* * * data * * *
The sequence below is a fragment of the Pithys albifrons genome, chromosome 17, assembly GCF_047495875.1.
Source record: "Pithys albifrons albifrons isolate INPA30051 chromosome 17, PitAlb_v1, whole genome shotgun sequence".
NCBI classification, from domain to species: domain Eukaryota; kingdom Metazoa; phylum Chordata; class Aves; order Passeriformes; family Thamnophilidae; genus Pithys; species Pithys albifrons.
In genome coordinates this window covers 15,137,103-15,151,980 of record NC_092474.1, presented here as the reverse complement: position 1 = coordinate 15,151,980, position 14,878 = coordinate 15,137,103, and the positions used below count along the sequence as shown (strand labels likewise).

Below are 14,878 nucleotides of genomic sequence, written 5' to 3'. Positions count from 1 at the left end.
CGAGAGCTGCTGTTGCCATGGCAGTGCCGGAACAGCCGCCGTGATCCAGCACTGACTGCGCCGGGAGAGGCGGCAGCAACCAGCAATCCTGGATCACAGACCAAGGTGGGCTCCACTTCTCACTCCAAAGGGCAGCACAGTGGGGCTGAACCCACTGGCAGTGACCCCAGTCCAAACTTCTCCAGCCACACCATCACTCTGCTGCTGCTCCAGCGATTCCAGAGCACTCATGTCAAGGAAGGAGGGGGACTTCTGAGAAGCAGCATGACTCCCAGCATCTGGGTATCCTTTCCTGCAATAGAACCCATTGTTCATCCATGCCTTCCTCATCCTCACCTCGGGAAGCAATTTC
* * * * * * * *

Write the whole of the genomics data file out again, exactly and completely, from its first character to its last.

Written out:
The sequence below is a fragment of the Pithys albifrons genome, chromosome 17, assembly GCF_047495875.1.
Source record: "Pithys albifrons albifrons isolate INPA30051 chromosome 17, PitAlb_v1, whole genome shotgun sequence".
NCBI classification, from domain to species: domain Eukaryota; kingdom Metazoa; phylum Chordata; class Aves; order Passeriformes; family Thamnophilidae; genus Pithys; species Pithys albifrons.
In genome coordinates this window covers 15,137,103-15,151,980 of record NC_092474.1, presented here as the reverse complement: position 1 = coordinate 15,151,980, position 14,878 = coordinate 15,137,103, and the positions used below count along the sequence as shown (strand labels likewise).

Below are 14,878 nucleotides of genomic sequence, written 5' to 3'. Positions count from 1 at the left end.
CGAGAGCTGCTGTTGCCATGGCAGTGCCGGAACAGCCGCCGTGATCCAGCACTGACTGCGCCGGGAGAGGCGGCAGCAACCAGCAATCCTGGATCACAGACCAAGGTGGGCTCCACTTCTCACTCCAAAGGGCAGCACAGTGGGGCTGAACCCACTGGCAGTGACCCCAGTCCAAACTTCTCCAGCCACACCATCACTCTGCTGCTGCTCCAGCGATTCCAGAGCACTCATGTCAAGGAAGGAGGGGGACTTCTGAGAAGCAGCATGACTCCCAGCATCTGGGTATCCTTTCCTGCAATAGAACCCATTGTTCATCCATGCCTTCCTCATCCTCACCTCGGGAAGCAATTTC